Cabaret

September is Stage Musicals Lunar Cycle

Before watching the movie:

Skin and Nazis. Music and propaganda.

I’m not really sure how the setting correlates with the show, but it’s probably in ways that ask tricky questions that add up to “the Holocaust was bad, mmkay?”

After watching the movie:

Brian Roberts, a tutor of English just come to Berlin, moves in across the hall from Sally Bowles, a cabaret singer at the Kit Kat Klub. Although she at first puts off his gentlemanly sensibilities, they become fast friends and eventually lovers. However, their love is tested by her job and the chores associated with it, a mutual friend who seduces both of them, and the political climate. Meanwhile, their friends Fritz and Natalia fall in love but worry that antisemitism might keep them apart.

It’s an interesting choice for a musical to confine all the songs to cutaways at a night club (I’m fairly sure they all were), yet have each one relate to what’s happening in the story. I like the deconstruction of the “story with musical revue” format, and it also cuts down on cruft.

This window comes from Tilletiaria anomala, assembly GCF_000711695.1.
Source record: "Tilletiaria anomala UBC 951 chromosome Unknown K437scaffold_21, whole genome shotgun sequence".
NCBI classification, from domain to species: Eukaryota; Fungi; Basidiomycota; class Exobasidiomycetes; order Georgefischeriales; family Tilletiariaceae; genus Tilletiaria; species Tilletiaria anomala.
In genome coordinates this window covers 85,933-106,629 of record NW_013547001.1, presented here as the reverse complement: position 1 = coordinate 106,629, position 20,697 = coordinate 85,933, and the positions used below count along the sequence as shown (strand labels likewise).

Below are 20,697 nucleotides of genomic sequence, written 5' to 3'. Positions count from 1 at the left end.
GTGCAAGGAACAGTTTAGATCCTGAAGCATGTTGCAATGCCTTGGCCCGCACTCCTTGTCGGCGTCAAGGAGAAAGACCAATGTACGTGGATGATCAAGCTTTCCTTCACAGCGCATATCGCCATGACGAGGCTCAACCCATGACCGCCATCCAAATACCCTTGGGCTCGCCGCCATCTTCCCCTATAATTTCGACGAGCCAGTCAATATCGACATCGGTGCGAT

I’m coming to realize how compelling Michael York to watch, especially in this era of his career. He brings an honesty and innocence to the role, as in the others I’ve seen him in. Also, from some angles he looks like Matt Smith. This movie also seems to sum up all the best of Liza Minelli. She can be brazen and sexual, she can be heartfelt and sincere, and she’s got a remarkable singing voice.

As far as the main story goes, I don’t see how the setting affects it. It’s actually a rather generic story (aside from the bisexuality), so I imagine the thought process was “let’s do a story about Germany’s descent into Nazism… with some plot about love.” The core of the study of Germany is really in one character’s comment that the Nazis aren’t ideal, but “they’ll get rid of the Communists for us, and then we can handle them.” Later, Brian asks just how likely it is the Nazis can be handled.

Watch this movie: For a love story in an exotic and familiar time, and an interesting twist on the musical genre.
Don’t watch this movie: expecting much that’s actually explicit by today’s standards.

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